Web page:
Next month, students from Ohr Torah Stone’s two hesder yeshivot and three seminaries for women will be starting their service in the IDF.
Until that time, they will continue to study day and night in their batei midrash. Some are studying the complicated chapter of חזקת הבתים , the third chapter of Baba Batra which deals with presumptive ownership; rights of possession and privacy; and respect for public spaces.
What a remarkable phenomenon! A group of 250 young men and women who will be serving in Israel’s elite IDF units prepare for their military service by studying the laws that govern how to create a productive, civil society and a spiritual connection with God.
There is a larger message here: Judaism never celebrates wars and their victories. Rather, we focus on perpetuating life and human rights.
On Chanukah when the land of Israel was freed from the Greek Hellenists, our holiday focuses not on the Maccabees military victory rather on the religious freedoms achieved and our reentry into the Temple. [Shabbat 21b]
On Pesach, on the day in which the Jewish people cross the Yam Suf, we do not recite a complete Hallel liturgy, because in that redemptive moment our Egyptian taskmasters were drowned. [Mishnah Brurah 490:7]
In the upcoming holiday of Purim that we clearly see this dialectic, starting with the pre-Purim Torah reading, Parshat Zachor, that we read this week.
Parshat Zachor reminds us of the Biblical mandate to wipe out the nation of Amalek. [Deuteronomy 25:17-19]
Who is this nation, and why must we remember to destroy them?
Maimonides writes that since the Seven Canaanite nations no longer exist, the commandment to remove them is no longer applicable. But, he says, the mitzvah to obliterate the nation of Amalek remains operative. [Mishneh Torah, Kings and Wars, 5:4-5]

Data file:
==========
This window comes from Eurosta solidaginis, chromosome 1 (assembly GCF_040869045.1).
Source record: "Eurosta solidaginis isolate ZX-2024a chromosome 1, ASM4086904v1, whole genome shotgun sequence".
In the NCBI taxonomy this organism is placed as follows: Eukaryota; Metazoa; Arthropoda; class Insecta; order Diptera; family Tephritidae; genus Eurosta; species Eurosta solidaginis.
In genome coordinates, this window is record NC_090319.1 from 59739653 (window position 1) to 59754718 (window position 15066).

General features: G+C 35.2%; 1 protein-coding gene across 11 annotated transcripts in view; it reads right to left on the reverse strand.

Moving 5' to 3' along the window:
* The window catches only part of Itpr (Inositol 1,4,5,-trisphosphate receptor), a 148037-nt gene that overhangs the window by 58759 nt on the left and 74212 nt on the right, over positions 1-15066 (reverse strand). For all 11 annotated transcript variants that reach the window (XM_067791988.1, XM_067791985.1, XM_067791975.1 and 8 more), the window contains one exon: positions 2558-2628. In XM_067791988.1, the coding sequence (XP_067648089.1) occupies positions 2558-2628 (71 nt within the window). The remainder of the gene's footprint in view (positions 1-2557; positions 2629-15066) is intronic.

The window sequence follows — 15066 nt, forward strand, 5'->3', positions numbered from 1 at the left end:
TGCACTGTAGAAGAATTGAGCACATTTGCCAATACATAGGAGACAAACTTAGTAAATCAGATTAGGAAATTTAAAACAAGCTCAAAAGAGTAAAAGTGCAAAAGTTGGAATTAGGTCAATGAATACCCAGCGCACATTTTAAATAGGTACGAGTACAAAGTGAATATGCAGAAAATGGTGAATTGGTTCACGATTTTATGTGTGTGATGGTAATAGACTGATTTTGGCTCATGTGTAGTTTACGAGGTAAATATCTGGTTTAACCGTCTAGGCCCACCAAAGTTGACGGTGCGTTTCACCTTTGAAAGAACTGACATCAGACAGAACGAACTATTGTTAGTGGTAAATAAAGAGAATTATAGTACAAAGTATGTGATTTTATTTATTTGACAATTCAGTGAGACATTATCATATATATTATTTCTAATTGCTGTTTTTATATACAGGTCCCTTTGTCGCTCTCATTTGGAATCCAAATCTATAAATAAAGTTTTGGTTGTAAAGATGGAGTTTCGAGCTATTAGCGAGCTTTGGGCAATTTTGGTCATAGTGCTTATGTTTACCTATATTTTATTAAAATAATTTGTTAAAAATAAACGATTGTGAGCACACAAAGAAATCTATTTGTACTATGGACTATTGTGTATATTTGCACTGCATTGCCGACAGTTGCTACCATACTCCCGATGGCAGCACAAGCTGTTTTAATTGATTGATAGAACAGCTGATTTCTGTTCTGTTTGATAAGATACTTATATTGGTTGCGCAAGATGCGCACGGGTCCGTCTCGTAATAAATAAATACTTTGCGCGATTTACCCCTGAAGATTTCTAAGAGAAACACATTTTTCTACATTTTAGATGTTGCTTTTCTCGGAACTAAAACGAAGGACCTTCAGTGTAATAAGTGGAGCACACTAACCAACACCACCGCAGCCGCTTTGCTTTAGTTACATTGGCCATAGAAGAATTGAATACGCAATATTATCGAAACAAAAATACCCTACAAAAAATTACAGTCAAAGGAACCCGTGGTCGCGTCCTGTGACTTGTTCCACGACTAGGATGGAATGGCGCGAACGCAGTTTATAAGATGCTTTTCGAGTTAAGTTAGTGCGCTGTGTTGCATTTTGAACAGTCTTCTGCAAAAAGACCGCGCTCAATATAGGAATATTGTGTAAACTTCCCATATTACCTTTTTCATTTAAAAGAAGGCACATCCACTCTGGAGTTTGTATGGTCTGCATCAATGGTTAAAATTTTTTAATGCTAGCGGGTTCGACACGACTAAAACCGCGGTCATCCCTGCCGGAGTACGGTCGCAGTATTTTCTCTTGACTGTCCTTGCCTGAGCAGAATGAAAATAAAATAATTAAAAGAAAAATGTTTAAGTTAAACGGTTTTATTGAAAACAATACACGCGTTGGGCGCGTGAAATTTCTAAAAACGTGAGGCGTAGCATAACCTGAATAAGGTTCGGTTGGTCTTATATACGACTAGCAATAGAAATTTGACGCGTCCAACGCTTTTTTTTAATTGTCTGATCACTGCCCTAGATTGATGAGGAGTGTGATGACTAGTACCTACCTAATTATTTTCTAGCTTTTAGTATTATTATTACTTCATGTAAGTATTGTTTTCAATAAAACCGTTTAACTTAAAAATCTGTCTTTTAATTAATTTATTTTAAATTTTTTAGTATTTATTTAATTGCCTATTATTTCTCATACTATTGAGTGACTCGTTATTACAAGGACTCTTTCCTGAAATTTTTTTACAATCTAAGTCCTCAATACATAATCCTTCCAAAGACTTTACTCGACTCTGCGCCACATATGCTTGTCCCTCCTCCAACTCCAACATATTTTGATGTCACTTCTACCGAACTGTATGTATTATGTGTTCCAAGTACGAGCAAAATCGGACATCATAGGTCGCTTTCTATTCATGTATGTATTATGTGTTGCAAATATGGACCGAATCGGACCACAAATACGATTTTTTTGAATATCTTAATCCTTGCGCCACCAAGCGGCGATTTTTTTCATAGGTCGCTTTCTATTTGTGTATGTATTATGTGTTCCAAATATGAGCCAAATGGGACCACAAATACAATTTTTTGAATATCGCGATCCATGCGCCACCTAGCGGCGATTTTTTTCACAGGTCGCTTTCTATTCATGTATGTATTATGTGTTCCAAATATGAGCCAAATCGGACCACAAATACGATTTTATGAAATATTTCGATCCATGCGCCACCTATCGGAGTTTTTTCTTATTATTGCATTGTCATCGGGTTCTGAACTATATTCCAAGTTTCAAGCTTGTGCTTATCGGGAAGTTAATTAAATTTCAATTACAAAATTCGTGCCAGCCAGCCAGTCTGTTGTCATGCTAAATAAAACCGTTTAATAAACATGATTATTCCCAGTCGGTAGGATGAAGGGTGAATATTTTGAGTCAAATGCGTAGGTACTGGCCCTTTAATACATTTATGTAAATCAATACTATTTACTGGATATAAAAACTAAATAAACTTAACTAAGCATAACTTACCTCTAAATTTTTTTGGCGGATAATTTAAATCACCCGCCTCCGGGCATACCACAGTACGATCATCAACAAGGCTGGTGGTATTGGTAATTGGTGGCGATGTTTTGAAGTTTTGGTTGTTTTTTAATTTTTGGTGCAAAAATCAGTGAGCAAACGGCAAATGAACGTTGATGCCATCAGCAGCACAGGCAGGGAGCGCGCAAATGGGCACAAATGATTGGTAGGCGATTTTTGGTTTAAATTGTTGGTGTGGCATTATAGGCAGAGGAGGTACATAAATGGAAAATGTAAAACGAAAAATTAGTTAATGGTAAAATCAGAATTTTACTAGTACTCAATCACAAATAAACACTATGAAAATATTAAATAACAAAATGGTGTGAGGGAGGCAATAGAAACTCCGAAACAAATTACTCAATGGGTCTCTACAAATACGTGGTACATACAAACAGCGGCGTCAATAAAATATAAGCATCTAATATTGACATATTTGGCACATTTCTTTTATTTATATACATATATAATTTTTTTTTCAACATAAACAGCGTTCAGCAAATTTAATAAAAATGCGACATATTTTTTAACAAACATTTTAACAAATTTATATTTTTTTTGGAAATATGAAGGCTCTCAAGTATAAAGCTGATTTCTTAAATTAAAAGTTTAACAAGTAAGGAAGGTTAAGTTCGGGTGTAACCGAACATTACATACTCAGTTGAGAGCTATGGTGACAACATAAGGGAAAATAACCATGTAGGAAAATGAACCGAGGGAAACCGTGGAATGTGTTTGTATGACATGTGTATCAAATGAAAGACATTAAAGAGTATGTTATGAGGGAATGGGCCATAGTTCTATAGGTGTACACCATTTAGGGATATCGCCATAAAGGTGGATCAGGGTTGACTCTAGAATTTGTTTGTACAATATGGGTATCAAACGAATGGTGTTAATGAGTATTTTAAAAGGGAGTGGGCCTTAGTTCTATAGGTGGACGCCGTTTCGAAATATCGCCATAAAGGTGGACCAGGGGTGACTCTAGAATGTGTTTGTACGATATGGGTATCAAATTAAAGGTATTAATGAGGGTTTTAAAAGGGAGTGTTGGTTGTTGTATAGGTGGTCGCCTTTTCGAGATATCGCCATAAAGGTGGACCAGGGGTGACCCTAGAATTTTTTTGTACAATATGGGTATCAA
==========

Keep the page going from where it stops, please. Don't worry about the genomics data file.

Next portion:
How is it possible that we remain commanded to destroy something that no longer exists?
Rav Soloveitchik explains in the name of his father, Rabbi Moshe Soloveichik, that Amalek is more than an extinct nation lost to history. Rather, Amalek represents an eternal ideology bent on destroying the Jewish people. [Kol Dodi Dofek, Footnote 23]
This is why it remains a Biblical requirement for us, as a nation, to wipe out anyone who adopts that Amalek ideology.
I am sharing this message with you at the precise spot where Dvir Sorek, ז”ל – a student at our Robert M. Beren Machanaim Hesder Yeshiva, a young man who wholeheartedly pursued Jewish-Arab co-existence as a core value – was murdered in cold blood, in an act of Amalek – an act of terrorism.
We will lovingly remember Dvir his life and legacy forever.
But at the same time that we commit to the necessity of destroying the ideology of Amalek, on Purim we simultaneously exhibit a commitment to the sanctity of life.
On Taanit Esther, the day before Purim, we fast. Because it was on that day that we engaged in battle in order to defend ourselves, and even though we triumphed, we remember in sadness that we were forced to take the lives of others – even our enemies. [Mishnah Brurah 686:2]
Purim focuses on the unity necessary within our people to guarantee redemption.
The unity that is found in giving mishloach manot gifts to our neighbors, matanot l’evyonim to help those facing challenging times.
B’ezrat Hashem, the time will soon come when all Israeli young adults will no longer need to train for war.
In the meantime, we will continue to prepare them with the tools they will need to survive while giving them the spiritual wings to thrive and build meaningful lives.
We will work to celebrate the dual identity of Purim.
For the sake of the Jewish people and all of humanity, may we succeed in this crucial endeavor.